Menu Close
Associate Dean, College of Global Futures, Arizona State University

Andrew Maynard is author of Future Rising: A Journey from the Past to the Edge of Tomorrow, and is Associate Dean in the Arizona State University College of Global Futures. He is also Director of the ASU Risk Innovation Nexus. His research lies in the nexus between technology, society and the future. and focuses on innovative approaches to the responsible and ethical development and use of emerging technologies.

Andrew's peer review papers stretch from physics and nanotechnology, to toxicology, risk perception, governance, and policy. He also writes widely for a public audience, and his work has appeared in the Washington Post, Salon, Slate Future Tense and Medium OneZero, as well as the Conversation. His latest book, Future Rising, explores our relationship with the future, while his previous book, Films from the Future: The technology and Morality of Sci-Fi Movies, examines socially responsible innovation through the lens of science fiction films.

In the course of his work, Andrew has testified before congressional committees, has served on National Academy committees, and has worked closely with organizations such as the World Economic Forum.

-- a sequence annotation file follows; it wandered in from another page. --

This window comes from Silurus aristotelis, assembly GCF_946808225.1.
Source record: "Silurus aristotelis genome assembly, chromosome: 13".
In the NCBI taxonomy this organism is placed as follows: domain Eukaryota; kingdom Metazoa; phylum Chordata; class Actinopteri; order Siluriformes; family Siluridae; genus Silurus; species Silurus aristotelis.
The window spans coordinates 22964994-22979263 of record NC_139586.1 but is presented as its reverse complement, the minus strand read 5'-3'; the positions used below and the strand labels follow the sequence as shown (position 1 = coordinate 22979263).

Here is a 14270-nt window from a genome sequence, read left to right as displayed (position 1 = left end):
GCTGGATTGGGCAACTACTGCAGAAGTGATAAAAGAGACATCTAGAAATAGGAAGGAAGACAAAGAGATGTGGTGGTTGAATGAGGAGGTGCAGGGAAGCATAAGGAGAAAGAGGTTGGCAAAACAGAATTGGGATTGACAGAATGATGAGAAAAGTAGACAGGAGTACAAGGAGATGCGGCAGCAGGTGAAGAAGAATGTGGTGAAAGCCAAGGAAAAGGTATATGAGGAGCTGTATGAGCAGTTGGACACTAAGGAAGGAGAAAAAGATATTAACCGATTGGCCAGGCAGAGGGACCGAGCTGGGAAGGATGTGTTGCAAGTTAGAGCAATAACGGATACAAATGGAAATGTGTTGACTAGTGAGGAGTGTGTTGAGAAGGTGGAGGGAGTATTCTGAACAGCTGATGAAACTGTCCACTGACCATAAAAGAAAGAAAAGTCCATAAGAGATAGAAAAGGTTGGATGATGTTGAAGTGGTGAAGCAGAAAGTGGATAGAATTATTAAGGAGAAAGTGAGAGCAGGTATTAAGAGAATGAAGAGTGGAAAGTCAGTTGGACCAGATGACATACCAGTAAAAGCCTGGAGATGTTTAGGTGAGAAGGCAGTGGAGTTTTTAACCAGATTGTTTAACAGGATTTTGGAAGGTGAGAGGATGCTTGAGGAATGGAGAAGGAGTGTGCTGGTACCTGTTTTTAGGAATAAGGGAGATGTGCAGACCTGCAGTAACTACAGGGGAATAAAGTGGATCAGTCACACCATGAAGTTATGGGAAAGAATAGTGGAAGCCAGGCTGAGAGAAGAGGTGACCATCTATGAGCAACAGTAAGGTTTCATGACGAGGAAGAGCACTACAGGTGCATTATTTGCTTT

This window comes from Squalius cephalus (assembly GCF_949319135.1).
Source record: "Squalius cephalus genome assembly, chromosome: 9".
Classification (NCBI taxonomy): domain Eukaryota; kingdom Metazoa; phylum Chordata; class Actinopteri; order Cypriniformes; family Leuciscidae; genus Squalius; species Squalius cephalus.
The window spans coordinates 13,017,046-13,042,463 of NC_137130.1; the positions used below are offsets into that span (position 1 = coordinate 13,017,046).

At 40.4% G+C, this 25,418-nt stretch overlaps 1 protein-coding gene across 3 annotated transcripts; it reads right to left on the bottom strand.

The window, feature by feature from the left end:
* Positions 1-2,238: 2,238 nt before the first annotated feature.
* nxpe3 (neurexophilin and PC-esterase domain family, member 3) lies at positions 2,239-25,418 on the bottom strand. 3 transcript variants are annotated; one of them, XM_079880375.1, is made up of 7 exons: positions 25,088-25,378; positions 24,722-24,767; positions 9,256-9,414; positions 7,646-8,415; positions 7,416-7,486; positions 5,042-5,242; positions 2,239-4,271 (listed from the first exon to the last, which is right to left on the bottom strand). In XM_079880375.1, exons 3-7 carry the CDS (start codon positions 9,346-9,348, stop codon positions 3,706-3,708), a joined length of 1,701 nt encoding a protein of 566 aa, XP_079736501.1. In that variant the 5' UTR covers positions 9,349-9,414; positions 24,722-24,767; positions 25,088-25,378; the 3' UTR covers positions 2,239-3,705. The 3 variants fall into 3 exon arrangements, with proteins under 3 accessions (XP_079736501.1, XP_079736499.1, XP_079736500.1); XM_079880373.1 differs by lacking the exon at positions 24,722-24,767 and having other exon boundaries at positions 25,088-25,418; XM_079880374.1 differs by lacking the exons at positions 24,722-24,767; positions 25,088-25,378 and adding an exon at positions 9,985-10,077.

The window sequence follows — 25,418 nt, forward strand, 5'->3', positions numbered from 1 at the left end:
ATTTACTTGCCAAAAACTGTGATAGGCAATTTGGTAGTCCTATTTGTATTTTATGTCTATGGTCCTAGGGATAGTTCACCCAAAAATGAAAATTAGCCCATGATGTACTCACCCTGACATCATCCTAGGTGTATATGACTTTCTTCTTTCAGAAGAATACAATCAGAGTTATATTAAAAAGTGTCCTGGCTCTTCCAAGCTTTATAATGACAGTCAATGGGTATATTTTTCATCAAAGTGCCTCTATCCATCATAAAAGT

• 2015–present
    Director, Risk Innovation Lab, ASU
  • 2016–present
    Chair, ASU Master of Science & Technology Policy
  • 2015–present
    Professor, School for the Future of Innovation and Society, Arizona State University
  • 2010–2015
    Director, UM Risk Science Center
  • 2010–2015
    Professor of Environmental Health Science, University of Michigan
  • 2012–2014
    Chair, Department of Environmental Health Sciences, University of Michigan
  • 2012–2014
    Chair, department of Environmental Health Science, University of Michigan
  • 2005–2010
    Chief Science Advisor, Project on Emerging Nanotechnologies, Woodrow Wilson International Center for Scholars


  • 1993 
    University of Cambridge, UK, PhD Physics
  • 1987 
    Birmingham University, UK, BSc Physics


  • 2016
    Too many to list, See ORCID link